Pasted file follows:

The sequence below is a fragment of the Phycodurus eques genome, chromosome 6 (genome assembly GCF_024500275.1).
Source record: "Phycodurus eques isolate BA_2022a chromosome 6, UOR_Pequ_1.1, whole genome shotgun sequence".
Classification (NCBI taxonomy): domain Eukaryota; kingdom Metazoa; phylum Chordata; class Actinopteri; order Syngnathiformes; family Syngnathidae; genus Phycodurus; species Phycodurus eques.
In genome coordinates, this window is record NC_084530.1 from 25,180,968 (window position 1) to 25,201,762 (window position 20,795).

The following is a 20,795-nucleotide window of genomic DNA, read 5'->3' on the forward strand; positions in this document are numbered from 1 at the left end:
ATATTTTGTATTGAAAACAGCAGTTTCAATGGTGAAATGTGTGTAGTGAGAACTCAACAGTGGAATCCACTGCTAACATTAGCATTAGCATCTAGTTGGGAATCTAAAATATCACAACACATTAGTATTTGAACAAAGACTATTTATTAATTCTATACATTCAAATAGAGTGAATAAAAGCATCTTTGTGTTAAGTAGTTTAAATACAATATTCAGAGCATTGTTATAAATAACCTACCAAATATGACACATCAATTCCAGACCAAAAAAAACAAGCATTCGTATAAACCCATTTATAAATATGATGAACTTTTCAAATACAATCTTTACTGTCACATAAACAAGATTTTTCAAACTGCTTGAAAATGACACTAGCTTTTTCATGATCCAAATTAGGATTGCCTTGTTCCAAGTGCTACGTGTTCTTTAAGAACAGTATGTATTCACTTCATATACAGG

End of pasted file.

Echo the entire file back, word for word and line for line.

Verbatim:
The sequence below is a fragment of the Phycodurus eques genome, chromosome 6 (genome assembly GCF_024500275.1).
Source record: "Phycodurus eques isolate BA_2022a chromosome 6, UOR_Pequ_1.1, whole genome shotgun sequence".
Classification (NCBI taxonomy): domain Eukaryota; kingdom Metazoa; phylum Chordata; class Actinopteri; order Syngnathiformes; family Syngnathidae; genus Phycodurus; species Phycodurus eques.
In genome coordinates, this window is record NC_084530.1 from 25,180,968 (window position 1) to 25,201,762 (window position 20,795).

The following is a 20,795-nucleotide window of genomic DNA, read 5'->3' on the forward strand; positions in this document are numbered from 1 at the left end:
ATATTTTGTATTGAAAACAGCAGTTTCAATGGTGAAATGTGTGTAGTGAGAACTCAACAGTGGAATCCACTGCTAACATTAGCATTAGCATCTAGTTGGGAATCTAAAATATCACAACACATTAGTATTTGAACAAAGACTATTTATTAATTCTATACATTCAAATAGAGTGAATAAAAGCATCTTTGTGTTAAGTAGTTTAAATACAATATTCAGAGCATTGTTATAAATAACCTACCAAATATGACACATCAATTCCAGACCAAAAAAAACAAGCATTCGTATAAACCCATTTATAAATATGATGAACTTTTCAAATACAATCTTTACTGTCACATAAACAAGATTTTTCAAACTGCTTGAAAATGACACTAGCTTTTTCATGATCCAAATTAGGATTGCCTTGTTCCAAGTGCTACGTGTTCTTTAAGAACAGTATGTATTCACTTCATATACAGG